This Christmas, we're talking about the one thing that the world needs from Jesus - and it's different for everyone, according to their circumstances. We've started by looking this week at some of the physical concerns that persons brought to Jesus, the very real physical healings that they needed in their lives. And whether we share these physical ailments or not, we can relate to the effects of them in our own life.
Today, we look at one more sense of physical healing that the crowds brought to Jesus, and that is their overall wellness.
Here, we're thinking about stories like those of the lepers and the bleeding woman. These men and women were outcasts of society, unable to participate in the things that others took for granted every day. Unable to go to the market and pick up the essentials that they needed. Unable to go to the Temple and worship. Unable to be even with their families, lest their uncleanness spread to those they love most.
Jesus encounters ten lepers, and He heals them all. A woman who has been bleeding for twelve years pushes through the crowds just to touch His robe; she is also healed. We hear them say things like, "I just want to be clean," but that's not exactly it - they want to be whole.
They want to be able to live in their own bodies, to take care of their own selves. They want to be able to do all of the little things that everyone else does without a second thought. They want to be in the crowds that are pressing toward Jesus without having to think about what they are risking to be there.
That woman? That bleeding woman? Every single time someone brushed against even the edge of her clothing, she knew...she knew she was making them unclean. She felt her own disgustingness all the more heavily with every step she took toward Jesus. Those lepers, standing in the presence of such purity, felt their own disease as the heaviest weight. They shouldn't have been there, and they knew it.
They were supposed to just stay on the edges of society forever. How could they do otherwise?
Except for Jesus.
There are many among us who are trapped in their own bodies, stuck in their own lives. They wrestle with physical ailments, sometimes mental illnesses, sometimes the effects of the broken lives they've either been forced to live or chosen to live. They don't get up every day like everyone else and think about what the day has to offer; their life is so limited, it's not even worth dreaming any more. There are those who can't just go to the store and pick up the things that they need, can't just go to a church and worship, can't even be with their families because the burden is simply too great ( or so they think ).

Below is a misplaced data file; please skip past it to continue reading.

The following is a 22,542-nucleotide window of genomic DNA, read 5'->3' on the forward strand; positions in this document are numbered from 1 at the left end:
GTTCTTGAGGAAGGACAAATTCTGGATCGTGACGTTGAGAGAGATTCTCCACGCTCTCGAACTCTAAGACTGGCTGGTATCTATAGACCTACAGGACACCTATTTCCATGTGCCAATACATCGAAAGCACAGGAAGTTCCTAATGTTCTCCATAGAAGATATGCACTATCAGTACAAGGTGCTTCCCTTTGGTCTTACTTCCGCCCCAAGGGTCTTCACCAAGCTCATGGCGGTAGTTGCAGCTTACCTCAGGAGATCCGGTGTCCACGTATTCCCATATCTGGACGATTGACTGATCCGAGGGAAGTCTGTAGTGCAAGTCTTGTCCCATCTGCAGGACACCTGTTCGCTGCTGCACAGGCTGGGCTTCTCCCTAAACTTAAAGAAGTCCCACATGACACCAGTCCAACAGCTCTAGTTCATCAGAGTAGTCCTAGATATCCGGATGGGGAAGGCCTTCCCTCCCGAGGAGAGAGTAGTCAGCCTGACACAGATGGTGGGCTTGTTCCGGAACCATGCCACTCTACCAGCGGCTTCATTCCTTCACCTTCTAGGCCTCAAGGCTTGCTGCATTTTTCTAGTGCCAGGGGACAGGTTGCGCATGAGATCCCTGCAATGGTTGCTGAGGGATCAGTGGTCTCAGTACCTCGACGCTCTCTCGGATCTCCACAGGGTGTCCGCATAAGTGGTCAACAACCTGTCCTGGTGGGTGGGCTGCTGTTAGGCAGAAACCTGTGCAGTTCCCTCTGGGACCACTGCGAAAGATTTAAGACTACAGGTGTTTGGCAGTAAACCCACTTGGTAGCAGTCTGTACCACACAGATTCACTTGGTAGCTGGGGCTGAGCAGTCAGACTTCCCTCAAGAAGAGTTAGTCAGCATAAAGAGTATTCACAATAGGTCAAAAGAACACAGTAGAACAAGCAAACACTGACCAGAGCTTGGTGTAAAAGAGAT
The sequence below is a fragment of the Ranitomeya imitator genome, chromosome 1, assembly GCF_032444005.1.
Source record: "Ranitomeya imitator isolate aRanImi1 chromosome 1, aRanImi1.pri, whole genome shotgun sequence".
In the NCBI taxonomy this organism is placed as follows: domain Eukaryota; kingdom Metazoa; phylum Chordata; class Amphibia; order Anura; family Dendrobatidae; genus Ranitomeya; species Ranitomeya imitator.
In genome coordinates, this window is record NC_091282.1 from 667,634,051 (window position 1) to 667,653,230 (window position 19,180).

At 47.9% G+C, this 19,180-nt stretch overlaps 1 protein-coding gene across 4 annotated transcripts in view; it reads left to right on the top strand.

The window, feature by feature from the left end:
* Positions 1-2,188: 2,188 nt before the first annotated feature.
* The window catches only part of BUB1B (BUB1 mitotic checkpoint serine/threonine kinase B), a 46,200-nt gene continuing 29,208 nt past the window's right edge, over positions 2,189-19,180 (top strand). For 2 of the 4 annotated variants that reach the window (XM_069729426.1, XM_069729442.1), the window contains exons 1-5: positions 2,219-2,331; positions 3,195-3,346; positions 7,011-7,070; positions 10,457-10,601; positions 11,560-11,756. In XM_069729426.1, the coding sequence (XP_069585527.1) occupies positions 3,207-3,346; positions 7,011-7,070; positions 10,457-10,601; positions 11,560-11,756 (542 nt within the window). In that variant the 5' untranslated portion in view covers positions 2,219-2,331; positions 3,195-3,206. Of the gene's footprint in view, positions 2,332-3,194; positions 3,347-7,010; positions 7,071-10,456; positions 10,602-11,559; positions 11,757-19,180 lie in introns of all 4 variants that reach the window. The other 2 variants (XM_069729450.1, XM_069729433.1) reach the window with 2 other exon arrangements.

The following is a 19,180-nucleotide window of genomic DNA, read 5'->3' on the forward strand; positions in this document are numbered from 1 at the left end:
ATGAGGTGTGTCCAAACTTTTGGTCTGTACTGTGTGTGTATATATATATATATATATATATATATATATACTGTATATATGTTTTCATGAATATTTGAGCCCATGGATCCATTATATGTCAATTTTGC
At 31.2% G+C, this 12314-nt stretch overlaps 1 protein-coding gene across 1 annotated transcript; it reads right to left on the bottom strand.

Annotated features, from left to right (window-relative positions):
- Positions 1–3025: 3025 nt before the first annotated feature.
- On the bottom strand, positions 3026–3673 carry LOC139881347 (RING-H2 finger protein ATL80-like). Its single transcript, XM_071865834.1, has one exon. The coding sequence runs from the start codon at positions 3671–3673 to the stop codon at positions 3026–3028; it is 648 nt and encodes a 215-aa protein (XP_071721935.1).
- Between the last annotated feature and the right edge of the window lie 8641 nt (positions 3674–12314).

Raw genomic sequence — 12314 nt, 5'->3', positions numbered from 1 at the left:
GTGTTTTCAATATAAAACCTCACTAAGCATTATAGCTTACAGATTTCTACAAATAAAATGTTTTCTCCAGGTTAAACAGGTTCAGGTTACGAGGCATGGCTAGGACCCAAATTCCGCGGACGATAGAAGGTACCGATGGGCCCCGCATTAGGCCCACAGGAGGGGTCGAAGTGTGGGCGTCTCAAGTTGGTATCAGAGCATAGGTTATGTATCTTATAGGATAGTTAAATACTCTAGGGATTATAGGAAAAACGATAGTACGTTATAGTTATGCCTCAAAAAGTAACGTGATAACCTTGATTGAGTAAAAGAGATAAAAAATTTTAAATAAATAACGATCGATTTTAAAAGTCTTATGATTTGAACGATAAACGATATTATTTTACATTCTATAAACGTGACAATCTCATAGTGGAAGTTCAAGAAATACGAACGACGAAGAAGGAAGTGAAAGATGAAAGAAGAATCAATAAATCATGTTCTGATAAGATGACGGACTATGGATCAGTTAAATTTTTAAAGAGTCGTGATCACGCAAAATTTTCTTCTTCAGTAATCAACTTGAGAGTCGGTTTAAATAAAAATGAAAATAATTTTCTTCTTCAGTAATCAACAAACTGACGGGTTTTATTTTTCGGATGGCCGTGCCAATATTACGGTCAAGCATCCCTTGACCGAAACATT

Maybe we're talking about someone in a wheelchair who can't attend an event because it's upstairs and there is no elevator. Or who can't go to a relative's house because the hallways are not wide enough. Maybe we're talking about someone with crushing anxiety who can barely take two steps out of her house because the world just feels so big. Maybe it's someone with depression, who can't even see a reason to try. Maybe we're talking about someone with Crohn's disease, who is unable to be too far from a reasonable restroom facility. Or someone with allergies for whom the world is one big reaction waiting to happen.
There are all kinds of things that go wrong with our bodies that leave us feeling trapped in them, especially in a world that doesn't always recognize or accommodate what our limitations might be. Or worse, judges us for them.
If this is the case, then the one thing we really need Jesus to be, the one thing that would change our hearts toward Him for real, is Healer.
How good for us, then, that He is exactly this.
He comes to us, we come to Him. We push through the crowds, and He reaches over them for just a chance to touch us, to take away our burden, to heal our broken bodies. He can, and He does.
Because He is here. Immanuel.
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